Where Getting Things Done's "next physical action" idea really becomes useful is in the things you're stuck on.
If you make coffee as part of your morning routine, that doesn't mean you need to put "spoon grounds into filter" on your next actions list--you know how to make coffee. You know how to do lots of things, maybe even some very complicated things, in your personal and work life--the object of all this stuff is not to overwhelm you with hypergranulizing everything you do.
But if there's something that's been stuck on your to-do list for days, or maybe weeks or months? Poke at it. Why haven't you done it yet? Is there some dependency hidden inside of "- replace broken coffee maker" that you haven't thought about, or that you're avoiding thinking about out of some kind of anxiety or fear?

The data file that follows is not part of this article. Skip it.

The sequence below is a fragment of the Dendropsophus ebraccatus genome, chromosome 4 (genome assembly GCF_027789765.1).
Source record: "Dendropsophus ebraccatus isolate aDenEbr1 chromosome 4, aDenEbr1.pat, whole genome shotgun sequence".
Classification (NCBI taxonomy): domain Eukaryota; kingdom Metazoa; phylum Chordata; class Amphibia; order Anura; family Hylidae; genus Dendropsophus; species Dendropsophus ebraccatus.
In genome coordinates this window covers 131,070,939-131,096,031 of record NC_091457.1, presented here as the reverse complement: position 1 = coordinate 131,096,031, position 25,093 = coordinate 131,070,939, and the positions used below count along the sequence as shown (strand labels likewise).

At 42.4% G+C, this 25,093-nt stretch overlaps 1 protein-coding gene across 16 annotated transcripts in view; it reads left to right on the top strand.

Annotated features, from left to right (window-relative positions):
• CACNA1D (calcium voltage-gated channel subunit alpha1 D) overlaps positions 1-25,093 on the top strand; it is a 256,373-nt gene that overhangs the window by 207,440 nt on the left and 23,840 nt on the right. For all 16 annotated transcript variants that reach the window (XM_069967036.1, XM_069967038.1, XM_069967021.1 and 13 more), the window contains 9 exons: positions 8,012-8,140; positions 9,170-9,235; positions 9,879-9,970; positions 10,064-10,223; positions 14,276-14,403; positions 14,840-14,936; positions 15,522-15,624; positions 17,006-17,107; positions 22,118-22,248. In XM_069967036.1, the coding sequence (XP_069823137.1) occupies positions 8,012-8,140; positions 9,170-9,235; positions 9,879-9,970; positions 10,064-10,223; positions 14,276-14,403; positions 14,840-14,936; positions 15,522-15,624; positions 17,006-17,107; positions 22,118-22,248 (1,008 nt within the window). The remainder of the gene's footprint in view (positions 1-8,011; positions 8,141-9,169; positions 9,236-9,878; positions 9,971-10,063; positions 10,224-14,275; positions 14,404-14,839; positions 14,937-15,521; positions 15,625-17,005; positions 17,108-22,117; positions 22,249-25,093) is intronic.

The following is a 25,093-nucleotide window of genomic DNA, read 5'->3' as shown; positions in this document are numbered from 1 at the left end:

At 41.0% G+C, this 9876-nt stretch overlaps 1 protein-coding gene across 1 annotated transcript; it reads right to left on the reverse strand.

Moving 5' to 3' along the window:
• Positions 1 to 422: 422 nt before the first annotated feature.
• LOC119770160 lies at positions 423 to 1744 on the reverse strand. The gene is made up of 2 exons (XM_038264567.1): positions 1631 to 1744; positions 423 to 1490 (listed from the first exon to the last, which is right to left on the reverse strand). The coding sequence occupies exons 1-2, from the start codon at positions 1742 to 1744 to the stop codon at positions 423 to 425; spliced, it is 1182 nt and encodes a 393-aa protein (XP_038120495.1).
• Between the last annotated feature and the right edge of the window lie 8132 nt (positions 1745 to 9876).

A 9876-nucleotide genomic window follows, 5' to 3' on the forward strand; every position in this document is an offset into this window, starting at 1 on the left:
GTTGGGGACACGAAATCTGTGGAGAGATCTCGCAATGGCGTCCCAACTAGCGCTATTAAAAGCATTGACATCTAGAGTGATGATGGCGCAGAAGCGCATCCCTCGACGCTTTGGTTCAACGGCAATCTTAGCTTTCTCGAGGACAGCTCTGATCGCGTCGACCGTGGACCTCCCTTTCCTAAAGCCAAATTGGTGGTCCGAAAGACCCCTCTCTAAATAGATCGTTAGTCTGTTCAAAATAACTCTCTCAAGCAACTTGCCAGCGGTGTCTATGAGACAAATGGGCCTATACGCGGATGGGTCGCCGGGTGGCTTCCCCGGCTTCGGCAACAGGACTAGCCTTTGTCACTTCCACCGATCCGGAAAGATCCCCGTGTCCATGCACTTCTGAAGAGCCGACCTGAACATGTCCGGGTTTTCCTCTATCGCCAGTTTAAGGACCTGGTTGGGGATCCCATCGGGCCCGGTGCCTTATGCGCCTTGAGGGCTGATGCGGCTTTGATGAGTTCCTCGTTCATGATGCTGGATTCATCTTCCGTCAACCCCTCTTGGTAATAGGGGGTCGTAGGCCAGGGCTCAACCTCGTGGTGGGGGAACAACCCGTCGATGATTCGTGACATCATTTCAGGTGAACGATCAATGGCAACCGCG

Have you not bought the new coffeemaker because if you pick one without your SO's input you're gonna start an argument, cause one time a Keurig made him some really bad coffee? Or is it just that you haven't comparison shopped on Amazon yet? Maybe your next action for "replace broken coffeemaker" is "talk to SO about what kind of coffeemaker they want." Or maybe it's "look into Keurigs on Amazon." (Don't get a Keurig.)
But the point is--next actions are about breaking big nouns into useful verbs to move you forward. Don't get caught up in the nonsense of crossing things off your list that might not even need to be there to begin with.